Top 5 Under 25 - Atlantic Division

Scott Reynolds
November 29 2012 01:39PM


Photo via Wikimedia Commons

One of the ongoing projects I worked on at The Copper and Blue was the Top 25 Under 25. The series began with Ben Massey asking a very important point about the evaluation of young players: "determining when one has gone from prospect to player is more a matter of half-baked opinion and guesswork than rigorous statistical analysis." The result was a look at the best young players in the organization under 25 years old no matter how many NHL games those players might have played. It's a practice that gives us a much better look at what the future holds because we're no longer omitting a team's very best young players.

Of course, at the Copper and Blue, I was focused on the Oilers. That gave our readers an idea about the quality of players in Edmonton, but didn't offer much as far as comparison with other teams. Today, I'm beginning a series that will look at the top five players under 25, first comparing teams with the others in their division, and then comparing the best teams in each division with one another. After the jump, we begin with the Atlantic working our way fifth to the team with the best young players in the division.

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Scoring in Switzerland

Scott Reynolds
November 21 2012 04:07PM


Photo by Krm500 via Wikimedia Commons

One of the more interesting things about an extended lockout is the opportunity to see NHL players mix with non-NHLers in various European leagues. When you look at the top of any league's scoring chart, there tends to be mixture of proven NHL talent, and players in the prime of their careers who haven't been able to find a regular gig in the best league in the world. Every NHL team wants to find reliable scoring, and seasons like this one tend to highlight some players who might be able to fill that role but haven't yet had a chance.

Of course, reliable scoring isn't just expensive because it tends to cost a lot of money. Trying a new player also carries a huge opportunity cost, and it's that opportunity cost, which sometimes sees really effective players change teams with almost nothing going the other way. Rich Peverley is a recent example of a player who couldn't get a consistent opportunity in a scoring role with his first NHL organization despite sterling numbers in the AHL. But after Peverley moved to Atlanta, he was given that chance immediately, and had tremendous success. The same thing is true of AHL stars P.A. Parenteau and Matt Moulson who both established themselves with the New York Islanders in their mid-twenties after failing to get an opportunity elsewhere.

So which players might be worth taking a chance on for teams who have room on their roster to give a player with a history of success in lower leagues a chance? Today, I'll take a look at some candidates from Switzerland's National League.

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Playing with Crosby and IPP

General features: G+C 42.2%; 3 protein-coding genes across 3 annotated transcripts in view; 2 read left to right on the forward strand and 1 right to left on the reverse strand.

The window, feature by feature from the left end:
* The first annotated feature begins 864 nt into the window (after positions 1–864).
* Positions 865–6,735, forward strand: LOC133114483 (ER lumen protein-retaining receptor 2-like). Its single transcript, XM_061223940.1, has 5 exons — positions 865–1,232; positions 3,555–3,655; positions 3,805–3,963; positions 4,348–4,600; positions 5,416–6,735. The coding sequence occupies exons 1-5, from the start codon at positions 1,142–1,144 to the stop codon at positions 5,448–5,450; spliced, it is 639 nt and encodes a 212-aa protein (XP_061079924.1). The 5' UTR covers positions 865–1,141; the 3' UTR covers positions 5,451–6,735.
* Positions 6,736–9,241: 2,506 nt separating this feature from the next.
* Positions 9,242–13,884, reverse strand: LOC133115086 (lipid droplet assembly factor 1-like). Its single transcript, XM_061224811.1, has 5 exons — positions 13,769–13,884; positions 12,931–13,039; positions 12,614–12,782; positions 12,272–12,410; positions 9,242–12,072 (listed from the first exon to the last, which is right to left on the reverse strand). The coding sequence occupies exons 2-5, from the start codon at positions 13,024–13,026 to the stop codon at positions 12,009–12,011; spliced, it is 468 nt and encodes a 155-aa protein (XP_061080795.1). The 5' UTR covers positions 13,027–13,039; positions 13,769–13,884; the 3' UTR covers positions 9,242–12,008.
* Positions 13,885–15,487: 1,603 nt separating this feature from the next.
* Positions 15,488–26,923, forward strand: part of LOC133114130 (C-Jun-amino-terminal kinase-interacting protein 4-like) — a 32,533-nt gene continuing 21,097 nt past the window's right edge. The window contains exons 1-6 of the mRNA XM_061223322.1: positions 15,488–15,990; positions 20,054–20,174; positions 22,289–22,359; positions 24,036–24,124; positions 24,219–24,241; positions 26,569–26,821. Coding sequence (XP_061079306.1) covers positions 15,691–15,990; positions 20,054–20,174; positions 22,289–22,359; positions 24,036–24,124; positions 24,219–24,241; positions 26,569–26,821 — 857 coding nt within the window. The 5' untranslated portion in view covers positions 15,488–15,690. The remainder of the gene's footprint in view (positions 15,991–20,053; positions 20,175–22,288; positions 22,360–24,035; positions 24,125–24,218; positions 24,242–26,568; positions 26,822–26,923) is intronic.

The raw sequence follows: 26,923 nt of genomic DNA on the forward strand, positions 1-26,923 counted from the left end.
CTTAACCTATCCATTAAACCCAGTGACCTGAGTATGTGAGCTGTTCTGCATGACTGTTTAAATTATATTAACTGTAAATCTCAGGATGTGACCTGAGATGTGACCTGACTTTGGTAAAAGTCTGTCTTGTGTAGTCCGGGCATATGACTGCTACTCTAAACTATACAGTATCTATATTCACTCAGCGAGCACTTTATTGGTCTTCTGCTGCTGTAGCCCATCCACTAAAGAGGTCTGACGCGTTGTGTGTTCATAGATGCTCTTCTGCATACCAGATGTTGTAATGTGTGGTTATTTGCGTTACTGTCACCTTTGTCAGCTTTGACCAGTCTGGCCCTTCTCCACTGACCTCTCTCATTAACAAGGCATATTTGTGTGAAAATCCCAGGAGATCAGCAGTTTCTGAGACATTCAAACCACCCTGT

Scott Reynolds
November 20 2012 03:17PM


Photo by Michael Miller via Wikimedia Commons

Last month, I looked at something called individual point percentage (IPP) both for forwards and for defensemen. To recap the concept, individual point percentage is a calculation of the number of times an individual player gets a point (either a goal or an assist) relative to the number of total goals scored while he's on the ice. So, for example, if a player is on the ice for fifty goals-for during five-on-five play over the course of the season and he gets a point on forty of them, his individual point percentage at five-on-five would be 80%.

Most forwards end up at about 70% over the long haul, but there are some that buck the trend. Sidney Crosby led the league over the last four seasons with an IPP of 84%. One of the things discussed in the comments to those posts was what kind of impact playing with a guy like Crosby might have. Points are assigned on a zero-sum basis, so if he's getting more, who's getting less? 

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Using Goal Differential to Predict the Future

Scott Reynolds
November 15 2012 04:26PM


Photo by Jeff Nelson via Wikimedia Commons

 At the start of each season, all teams are equal in the standings. A team that was among the league's worst a season ago is tied for first at the beginning of October December, and hope springs eternal for all but the most browbeaten fanbases. Of course, those particularly unfortunate fans remember something important that many fans like to forget: every team has a past, and that past matters. Sure, teams change in the off-season but there's a lot of continuity too, which means that, even when we confine ourselves to a simple thing like the previous season's goal differential, we can get a pretty decent idea of what can be reasonably expected in the year to come.

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The One-Percenters

Scott Reynolds
November 14 2012 09:04AM


Photo by Mike Durkin via Wikimedia Commons

Before the start of the 2011-12 season, I talked about a group of players that I called "the one-percenters", a group of players whose cap numbers were less than one percent of the salary cap. In order for a player like this to cover his bet, all he needs to do is competently fill a spot in the lineup on a regular basis. But some of these players can do more than that, which makes them extremely valuable. Before the season, I mentioned a few candidates that I thought might provide that kind of value: Niclas Bergfors, Bryan Bickell, Evgeni Nabokov, and Frans Nielsen. A couple of those players did, a couple of others didn't, and a few more bargain surprises emerged. So which one-percenter helped his team most in 2011-12?

Let's take a look at my top five candidates:

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